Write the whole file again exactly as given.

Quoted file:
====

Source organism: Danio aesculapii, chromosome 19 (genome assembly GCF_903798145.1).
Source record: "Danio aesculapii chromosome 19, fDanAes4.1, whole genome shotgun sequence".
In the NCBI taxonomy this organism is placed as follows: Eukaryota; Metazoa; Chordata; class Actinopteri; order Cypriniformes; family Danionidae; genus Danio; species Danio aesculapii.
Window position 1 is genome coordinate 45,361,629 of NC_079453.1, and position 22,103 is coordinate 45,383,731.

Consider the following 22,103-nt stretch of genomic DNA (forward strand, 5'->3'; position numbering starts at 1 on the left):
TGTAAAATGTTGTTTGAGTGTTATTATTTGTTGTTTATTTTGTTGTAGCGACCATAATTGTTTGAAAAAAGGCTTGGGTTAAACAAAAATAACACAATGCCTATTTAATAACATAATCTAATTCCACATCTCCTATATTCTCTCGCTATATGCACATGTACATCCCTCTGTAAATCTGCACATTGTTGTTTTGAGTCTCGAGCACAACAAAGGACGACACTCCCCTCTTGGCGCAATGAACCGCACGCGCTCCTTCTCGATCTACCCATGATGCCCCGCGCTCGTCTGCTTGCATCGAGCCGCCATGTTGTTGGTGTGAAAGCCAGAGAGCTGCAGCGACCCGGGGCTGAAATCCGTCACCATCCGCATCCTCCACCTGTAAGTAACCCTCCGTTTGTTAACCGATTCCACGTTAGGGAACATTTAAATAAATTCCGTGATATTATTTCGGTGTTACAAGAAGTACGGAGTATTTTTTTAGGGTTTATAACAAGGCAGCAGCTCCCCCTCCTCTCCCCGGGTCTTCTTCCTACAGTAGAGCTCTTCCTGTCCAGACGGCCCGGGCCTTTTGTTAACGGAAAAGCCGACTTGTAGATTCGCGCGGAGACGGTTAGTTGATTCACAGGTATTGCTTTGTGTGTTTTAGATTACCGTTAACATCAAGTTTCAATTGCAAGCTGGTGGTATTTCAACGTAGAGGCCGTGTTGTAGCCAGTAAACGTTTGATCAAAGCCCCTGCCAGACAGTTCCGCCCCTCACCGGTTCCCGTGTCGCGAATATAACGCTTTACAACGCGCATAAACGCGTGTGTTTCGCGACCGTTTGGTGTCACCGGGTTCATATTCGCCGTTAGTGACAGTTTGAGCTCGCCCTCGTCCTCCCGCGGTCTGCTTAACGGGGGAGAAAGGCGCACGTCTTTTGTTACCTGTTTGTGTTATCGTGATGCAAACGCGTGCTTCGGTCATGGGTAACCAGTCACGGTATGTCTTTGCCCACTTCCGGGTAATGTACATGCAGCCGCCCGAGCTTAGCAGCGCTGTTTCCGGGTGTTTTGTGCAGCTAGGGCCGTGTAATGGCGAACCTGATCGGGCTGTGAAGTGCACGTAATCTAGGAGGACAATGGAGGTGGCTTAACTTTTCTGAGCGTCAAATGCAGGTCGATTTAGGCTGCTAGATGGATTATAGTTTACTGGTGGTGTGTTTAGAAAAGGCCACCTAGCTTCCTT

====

Source organism: Danio aesculapii, chromosome 19 (genome assembly GCF_903798145.1).
Source record: "Danio aesculapii chromosome 19, fDanAes4.1, whole genome shotgun sequence".
In the NCBI taxonomy this organism is placed as follows: Eukaryota; Metazoa; Chordata; class Actinopteri; order Cypriniformes; family Danionidae; genus Danio; species Danio aesculapii.
Window position 1 is genome coordinate 45,361,629 of NC_079453.1, and position 22,103 is coordinate 45,383,731.

Consider the following 22,103-nt stretch of genomic DNA (forward strand, 5'->3'; position numbering starts at 1 on the left):
TGTAAAATGTTGTTTGAGTGTTATTATTTGTTGTTTATTTTGTTGTAGCGACCATAATTGTTTGAAAAAAGGCTTGGGTTAAACAAAAATAACACAATGCCTATTTAATAACATAATCTAATTCCACATCTCCTATATTCTCTCGCTATATGCACATGTACATCCCTCTGTAAATCTGCACATTGTTGTTTTGAGTCTCGAGCACAACAAAGGACGACACTCCCCTCTTGGCGCAATGAACCGCACGCGCTCCTTCTCGATCTACCCATGATGCCCCGCGCTCGTCTGCTTGCATCGAGCCGCCATGTTGTTGGTGTGAAAGCCAGAGAGCTGCAGCGACCCGGGGCTGAAATCCGTCACCATCCGCATCCTCCACCTGTAAGTAACCCTCCGTTTGTTAACCGATTCCACGTTAGGGAACATTTAAATAAATTCCGTGATATTATTTCGGTGTTACAAGAAGTACGGAGTATTTTTTTAGGGTTTATAACAAGGCAGCAGCTCCCCCTCCTCTCCCCGGGTCTTCTTCCTACAGTAGAGCTCTTCCTGTCCAGACGGCCCGGGCCTTTTGTTAACGGAAAAGCCGACTTGTAGATTCGCGCGGAGACGGTTAGTTGATTCACAGGTATTGCTTTGTGTGTTTTAGATTACCGTTAACATCAAGTTTCAATTGCAAGCTGGTGGTATTTCAACGTAGAGGCCGTGTTGTAGCCAGTAAACGTTTGATCAAAGCCCCTGCCAGACAGTTCCGCCCCTCACCGGTTCCCGTGTCGCGAATATAACGCTTTACAACGCGCATAAACGCGTGTGTTTCGCGACCGTTTGGTGTCACCGGGTTCATATTCGCCGTTAGTGACAGTTTGAGCTCGCCCTCGTCCTCCCGCGGTCTGCTTAACGGGGGAGAAAGGCGCACGTCTTTTGTTACCTGTTTGTGTTATCGTGATGCAAACGCGTGCTTCGGTCATGGGTAACCAGTCACGGTATGTCTTTGCCCACTTCCGGGTAATGTACATGCAGCCGCCCGAGCTTAGCAGCGCTGTTTCCGGGTGTTTTGTGCAGCTAGGGCCGTGTAATGGCGAACCTGATCGGGCTGTGAAGTGCACGTAATCTAGGAGGACAATGGAGGTGGCTTAACTTTTCTGAGCGTCAAATGCAGGTCGATTTAGGCTGCTAGATGGATTATAGTTTACTGGTGGTGTGTTTAGAAAAGGCCACCTAGCTTCCTT